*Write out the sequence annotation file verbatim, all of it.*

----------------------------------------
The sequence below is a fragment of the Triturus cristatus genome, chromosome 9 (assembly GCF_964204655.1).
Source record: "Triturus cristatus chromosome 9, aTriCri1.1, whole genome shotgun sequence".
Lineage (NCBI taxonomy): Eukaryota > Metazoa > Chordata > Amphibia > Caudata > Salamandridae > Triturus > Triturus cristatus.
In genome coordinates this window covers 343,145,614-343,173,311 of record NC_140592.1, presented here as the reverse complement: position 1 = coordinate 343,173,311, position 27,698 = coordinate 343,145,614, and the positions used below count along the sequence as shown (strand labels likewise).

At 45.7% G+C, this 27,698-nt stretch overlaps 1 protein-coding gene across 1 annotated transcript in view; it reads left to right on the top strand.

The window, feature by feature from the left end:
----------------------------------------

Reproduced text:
The sequence below is a fragment of the Triturus cristatus genome, chromosome 9 (assembly GCF_964204655.1).
Source record: "Triturus cristatus chromosome 9, aTriCri1.1, whole genome shotgun sequence".
Lineage (NCBI taxonomy): Eukaryota > Metazoa > Chordata > Amphibia > Caudata > Salamandridae > Triturus > Triturus cristatus.
In genome coordinates this window covers 343,145,614-343,173,311 of record NC_140592.1, presented here as the reverse complement: position 1 = coordinate 343,173,311, position 27,698 = coordinate 343,145,614, and the positions used below count along the sequence as shown (strand labels likewise).

At 45.7% G+C, this 27,698-nt stretch overlaps 1 protein-coding gene across 1 annotated transcript in view; it reads left to right on the top strand.

The window, feature by feature from the left end: